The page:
Kernel double-fetch race condition exploitation on x86 – further thoughts

(Collaborative post by Mateusz “j00ru” Jurczyk and Gynvael Coldwind)

It was six weeks ago when we first introduced our effort to locate and eliminate the so-called double fetch (e.g. time-of-check-to-time-of-use during user-land memory access) vulnerabilities in operating system kernels through CPU-level operating system instrumentation, a project code-named “Bochspwn” as a reference to the x86 emulator used (bochs: The Open Source IA-32 Emulation Project). In addition to discussing the instrumentation itself in both our SyScan 2013 presentation and the whitepaper we released shortly thereafter, we also went to some lengths trying to explain the different techniques which could be chained together in order to successfully and optimally exploit kernel race conditions, on the example of an extremely constrained win32k!SfnINOUTSTYLECHANGE (CVE-2013-1254) double fetch fixed by Microsoft in March 2013.

The talk has yielded a few technical discussions involving a lot of smart guys, getting us to reconsider several aspects of race condition exploitation on x86, and resulting in plenty of new ideas and improvements to the techniques we originally came up with. In particular, we would like to thank Halvar Flake (@halvarflake) and Solar Designer (@solardiz) for their extremely insightful thoughts on the subject. While we decided against releasing another 70 page long LaTeX paper to cover the new material, this blog post is to provide you with a thorough follow-up on efficiently winning memory access race conditions on IA-32 and AMD64 CPUs, including all lessons learned during the recent weeks.

Please note that the information contained in this post is mostly relevant to timing-bound kernel security issues with really small windows (in the order of several instructions) and vulnerabilities which require a significant amount of race wins to succeed, such as limited memory disclosure bugs. For exploitation of all other problems, the CPU subtleties discussed here are probably not quite useful, as they can be usually exploited without going into this level of detail.

All experimental data presented in this post has been obtained using a hardware platform equipped with an Intel Xeon W3690 @3.47GHz CPU (with Hyper-Threading disabled) and DDR3 RAM, unless stated otherwise.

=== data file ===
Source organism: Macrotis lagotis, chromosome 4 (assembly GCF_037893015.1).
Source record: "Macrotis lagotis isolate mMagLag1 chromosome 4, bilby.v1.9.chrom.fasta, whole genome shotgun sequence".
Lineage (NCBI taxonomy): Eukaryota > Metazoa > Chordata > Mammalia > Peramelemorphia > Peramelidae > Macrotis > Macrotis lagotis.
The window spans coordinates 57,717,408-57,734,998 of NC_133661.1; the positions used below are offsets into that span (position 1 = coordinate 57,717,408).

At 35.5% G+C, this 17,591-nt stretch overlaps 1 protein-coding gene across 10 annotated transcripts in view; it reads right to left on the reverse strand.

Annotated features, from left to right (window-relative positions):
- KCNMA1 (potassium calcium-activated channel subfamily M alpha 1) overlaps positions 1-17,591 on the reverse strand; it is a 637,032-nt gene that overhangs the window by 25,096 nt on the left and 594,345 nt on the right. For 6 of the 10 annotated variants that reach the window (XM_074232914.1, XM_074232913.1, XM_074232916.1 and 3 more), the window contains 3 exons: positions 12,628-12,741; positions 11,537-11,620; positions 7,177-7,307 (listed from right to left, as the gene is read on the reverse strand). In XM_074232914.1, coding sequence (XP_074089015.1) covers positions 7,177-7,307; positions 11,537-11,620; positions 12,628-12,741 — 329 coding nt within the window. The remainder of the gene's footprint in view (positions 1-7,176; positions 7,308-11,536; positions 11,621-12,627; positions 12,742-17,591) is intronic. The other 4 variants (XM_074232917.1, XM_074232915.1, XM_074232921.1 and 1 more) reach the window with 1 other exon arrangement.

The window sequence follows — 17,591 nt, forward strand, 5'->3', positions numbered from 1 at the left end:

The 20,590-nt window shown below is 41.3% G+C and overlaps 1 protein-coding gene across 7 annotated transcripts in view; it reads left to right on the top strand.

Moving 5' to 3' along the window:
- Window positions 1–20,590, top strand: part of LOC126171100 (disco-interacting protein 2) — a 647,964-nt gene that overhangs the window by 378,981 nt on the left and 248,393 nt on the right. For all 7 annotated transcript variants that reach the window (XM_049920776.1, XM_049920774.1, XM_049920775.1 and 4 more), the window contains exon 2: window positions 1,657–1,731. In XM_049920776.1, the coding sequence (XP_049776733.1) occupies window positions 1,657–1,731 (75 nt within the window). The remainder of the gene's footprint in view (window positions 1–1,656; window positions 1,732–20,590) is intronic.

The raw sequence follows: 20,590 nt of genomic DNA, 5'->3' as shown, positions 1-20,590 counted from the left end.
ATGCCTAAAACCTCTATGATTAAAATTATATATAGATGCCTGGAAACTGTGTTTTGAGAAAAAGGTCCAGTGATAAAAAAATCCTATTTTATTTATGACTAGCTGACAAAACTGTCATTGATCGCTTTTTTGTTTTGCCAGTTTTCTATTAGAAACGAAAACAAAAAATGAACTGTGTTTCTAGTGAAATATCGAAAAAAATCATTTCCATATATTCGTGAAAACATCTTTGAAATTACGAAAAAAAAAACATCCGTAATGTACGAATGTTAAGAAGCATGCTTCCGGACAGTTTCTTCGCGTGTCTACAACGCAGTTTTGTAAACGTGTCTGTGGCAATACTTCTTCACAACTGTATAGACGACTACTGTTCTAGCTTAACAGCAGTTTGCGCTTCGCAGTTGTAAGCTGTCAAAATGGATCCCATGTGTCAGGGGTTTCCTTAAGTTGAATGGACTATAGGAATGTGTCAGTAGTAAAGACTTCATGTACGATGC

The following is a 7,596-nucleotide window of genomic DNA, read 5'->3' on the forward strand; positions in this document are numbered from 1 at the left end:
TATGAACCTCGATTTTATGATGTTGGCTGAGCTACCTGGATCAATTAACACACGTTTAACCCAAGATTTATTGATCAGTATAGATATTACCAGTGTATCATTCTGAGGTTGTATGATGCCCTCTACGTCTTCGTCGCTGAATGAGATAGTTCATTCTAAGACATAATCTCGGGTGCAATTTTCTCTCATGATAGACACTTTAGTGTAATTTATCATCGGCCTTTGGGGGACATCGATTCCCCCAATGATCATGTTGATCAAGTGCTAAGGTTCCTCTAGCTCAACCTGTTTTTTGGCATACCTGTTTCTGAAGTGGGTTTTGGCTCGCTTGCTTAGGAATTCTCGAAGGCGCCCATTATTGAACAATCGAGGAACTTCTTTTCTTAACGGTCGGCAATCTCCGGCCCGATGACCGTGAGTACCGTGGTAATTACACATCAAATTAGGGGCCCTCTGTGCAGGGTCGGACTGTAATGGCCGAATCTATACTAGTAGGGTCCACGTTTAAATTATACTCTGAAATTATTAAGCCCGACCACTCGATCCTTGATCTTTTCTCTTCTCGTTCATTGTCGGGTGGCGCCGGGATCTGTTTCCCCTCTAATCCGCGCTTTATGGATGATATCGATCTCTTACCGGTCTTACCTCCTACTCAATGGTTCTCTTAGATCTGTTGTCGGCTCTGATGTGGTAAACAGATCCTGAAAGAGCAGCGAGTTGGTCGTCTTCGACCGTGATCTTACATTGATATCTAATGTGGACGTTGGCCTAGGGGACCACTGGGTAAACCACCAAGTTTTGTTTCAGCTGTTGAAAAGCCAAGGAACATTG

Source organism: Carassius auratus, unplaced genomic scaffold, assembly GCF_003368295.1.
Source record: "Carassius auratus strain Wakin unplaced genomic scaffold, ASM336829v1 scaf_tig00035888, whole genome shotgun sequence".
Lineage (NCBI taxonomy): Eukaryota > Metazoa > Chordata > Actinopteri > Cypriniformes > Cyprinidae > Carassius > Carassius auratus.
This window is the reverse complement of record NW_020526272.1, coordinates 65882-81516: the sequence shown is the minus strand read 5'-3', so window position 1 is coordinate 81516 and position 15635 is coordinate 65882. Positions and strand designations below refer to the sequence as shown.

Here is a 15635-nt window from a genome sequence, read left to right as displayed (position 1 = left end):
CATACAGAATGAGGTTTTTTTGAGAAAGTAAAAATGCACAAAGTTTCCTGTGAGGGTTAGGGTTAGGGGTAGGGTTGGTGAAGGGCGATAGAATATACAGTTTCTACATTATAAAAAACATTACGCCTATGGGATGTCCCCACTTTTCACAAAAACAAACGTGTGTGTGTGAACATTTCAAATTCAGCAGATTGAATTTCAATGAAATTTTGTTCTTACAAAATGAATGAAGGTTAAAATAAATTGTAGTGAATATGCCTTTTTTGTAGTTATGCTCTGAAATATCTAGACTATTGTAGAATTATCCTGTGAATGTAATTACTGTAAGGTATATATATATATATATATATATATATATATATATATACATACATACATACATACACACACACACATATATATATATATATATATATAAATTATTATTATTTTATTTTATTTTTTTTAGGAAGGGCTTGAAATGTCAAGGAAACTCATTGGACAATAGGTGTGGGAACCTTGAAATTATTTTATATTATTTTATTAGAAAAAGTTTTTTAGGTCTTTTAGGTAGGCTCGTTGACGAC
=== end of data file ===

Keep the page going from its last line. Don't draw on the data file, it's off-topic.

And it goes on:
Read more

CONFidence 2013 and the x86 quirks

Another week, another conference. Just a few days ago, Gynvael and I had the pleasure to attend and present at the CONFidence 2013 infosec conference traditionally held in Cracow, Poland. The event requires no further introduction – it has been simply the best Polish conference in the security area since it first started, and this year’s edition was up to the usual high standard – we had some great time, meeting old and making new friends as well as enjoying some of the better talks.

With regards to our presentation, we originally intended it to be a gathering of references concerning all of the interesting quirks, undocumented behavior and other amusing facts (directly or indirectly related to the CPU architecture) that we heard or learnt about in both 32 and 64-bit x86 processors during the recent years. If you are closely following the CPU hacking and operating system security scene, you are probably aware of most of the material we presented – still, we hope it proves useful as a thorough reference and possibly motivates you to take a deeper look at some of the areas we discussed during the talk. In addition to what was covered on stage, you can also find several extra “further reading” slides containing references to information which did not fit into the elementary slide deck.

Download: Beyond MOV ADD XOR – the unusual and unexpected in x86 (PDF, 5.6MB)

Other than that, I also presented at a local Polish SEConference event in Cracow a few days earlier, using my NoSuchCon 2013 slide deck translated to Polish:

Download: Bezpieczeństwo jądra Windows, lub jak zabić system dwiema instrukcjami (PDF, 4.3MB)

That’s about it, have fun!